Forbes recognizes Cartersville’s ShawHankins
by Matt Shinall
Mar 05, 2013 | 2095 views | 0 0 comments | 8 8 recommendations | email to a friend | print
Forbes Magazine’s March issue is on shelves now and one local company can be found within the national publication’s pages included in a promotional feature titled, “Georgia Best In Business.”

Carrying that honor is Cartersville-based employee benefits firm ShawHankins. Established in 1963, ShawHankins was featured for aggressive growth and strategic approach to issues facing health care and insurance.

“They just called us and told us we were recommended for Best in Business,” said ShawHankins President and CEO Scott Hankins. “It is very complimentary. We’ve got 40 people in six offices, and they are really just a bunch of great people that work really hard and do a good job for our clients. It’s nice to be recognized.”

A majority of ShawHankins’ employees live and work in Cartersville, but the company operates offices in Rome, Cumming, Albany and St. Simons Island as well as Birmingham, Ala. From small municipalities to the firm’s largest client with 14,000 employees, ShawHankins has carved out a niche in working with public entities, including governments and school systems. The Best In Business recognition also focuses on some of the company’s main efforts in assisting employers.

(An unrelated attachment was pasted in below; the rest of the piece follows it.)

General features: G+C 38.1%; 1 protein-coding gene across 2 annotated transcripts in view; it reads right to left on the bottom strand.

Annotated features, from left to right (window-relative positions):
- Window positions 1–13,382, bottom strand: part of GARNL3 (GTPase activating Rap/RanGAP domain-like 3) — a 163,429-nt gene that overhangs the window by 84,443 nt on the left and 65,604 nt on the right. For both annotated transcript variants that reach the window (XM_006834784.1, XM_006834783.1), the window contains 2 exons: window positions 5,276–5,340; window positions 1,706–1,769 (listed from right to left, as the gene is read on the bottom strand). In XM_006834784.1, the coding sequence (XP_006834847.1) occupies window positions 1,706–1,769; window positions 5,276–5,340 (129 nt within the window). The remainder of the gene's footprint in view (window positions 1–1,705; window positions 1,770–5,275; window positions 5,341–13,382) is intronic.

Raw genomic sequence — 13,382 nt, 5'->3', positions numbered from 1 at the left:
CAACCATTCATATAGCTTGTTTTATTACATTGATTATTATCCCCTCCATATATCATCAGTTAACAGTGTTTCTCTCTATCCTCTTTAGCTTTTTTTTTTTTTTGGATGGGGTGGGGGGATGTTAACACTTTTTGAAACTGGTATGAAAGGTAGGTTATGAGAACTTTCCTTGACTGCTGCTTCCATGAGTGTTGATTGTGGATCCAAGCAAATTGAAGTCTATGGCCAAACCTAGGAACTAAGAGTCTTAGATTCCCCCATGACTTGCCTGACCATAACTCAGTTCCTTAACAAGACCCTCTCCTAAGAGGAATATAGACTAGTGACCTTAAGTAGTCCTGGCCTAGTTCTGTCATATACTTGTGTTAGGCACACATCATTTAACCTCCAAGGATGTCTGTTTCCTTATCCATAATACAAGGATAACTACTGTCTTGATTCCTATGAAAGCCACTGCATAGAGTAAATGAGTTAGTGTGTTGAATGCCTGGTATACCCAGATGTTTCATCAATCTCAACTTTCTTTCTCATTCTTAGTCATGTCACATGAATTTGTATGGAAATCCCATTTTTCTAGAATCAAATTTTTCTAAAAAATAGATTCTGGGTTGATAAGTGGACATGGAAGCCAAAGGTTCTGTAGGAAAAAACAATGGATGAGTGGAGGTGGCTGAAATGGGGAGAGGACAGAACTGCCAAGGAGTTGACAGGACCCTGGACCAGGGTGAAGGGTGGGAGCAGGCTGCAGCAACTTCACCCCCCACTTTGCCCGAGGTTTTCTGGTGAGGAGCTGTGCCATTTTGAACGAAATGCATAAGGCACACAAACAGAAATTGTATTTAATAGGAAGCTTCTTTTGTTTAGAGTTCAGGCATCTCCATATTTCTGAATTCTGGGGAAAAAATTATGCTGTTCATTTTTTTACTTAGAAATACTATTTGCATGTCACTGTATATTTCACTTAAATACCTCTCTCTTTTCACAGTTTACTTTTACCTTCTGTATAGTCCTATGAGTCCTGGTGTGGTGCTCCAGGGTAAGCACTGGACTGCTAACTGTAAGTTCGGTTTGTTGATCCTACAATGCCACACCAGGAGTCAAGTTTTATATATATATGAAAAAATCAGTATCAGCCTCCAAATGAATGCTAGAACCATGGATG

“ShawHankins is known basically for having a great deal of public-entity business — by public entity I mean cities, counties and schools — but we’re also well known for wellness and on-site clinics and for our online technology,” Hankins said. “Those are probably the three things that are most well known and that’s what’s talked about in this article. We’ve discovered that the best way to reduce and stabilize your health care cost is with a wellness plan.”

While wellness plans come in various types, the program typically begins with employees filling out a health-assessment questionnaire collecting information on pre-existing conditions and personal habits, such as hygiene and seat belt use. The questionnaire is used to create a health-risk profile, which is paired with a blood profile from a blood sample to find high-risk participants. Employees then meet with health and wellness professionals based on their health profile to recognize risks and symptoms before they become medical emergencies.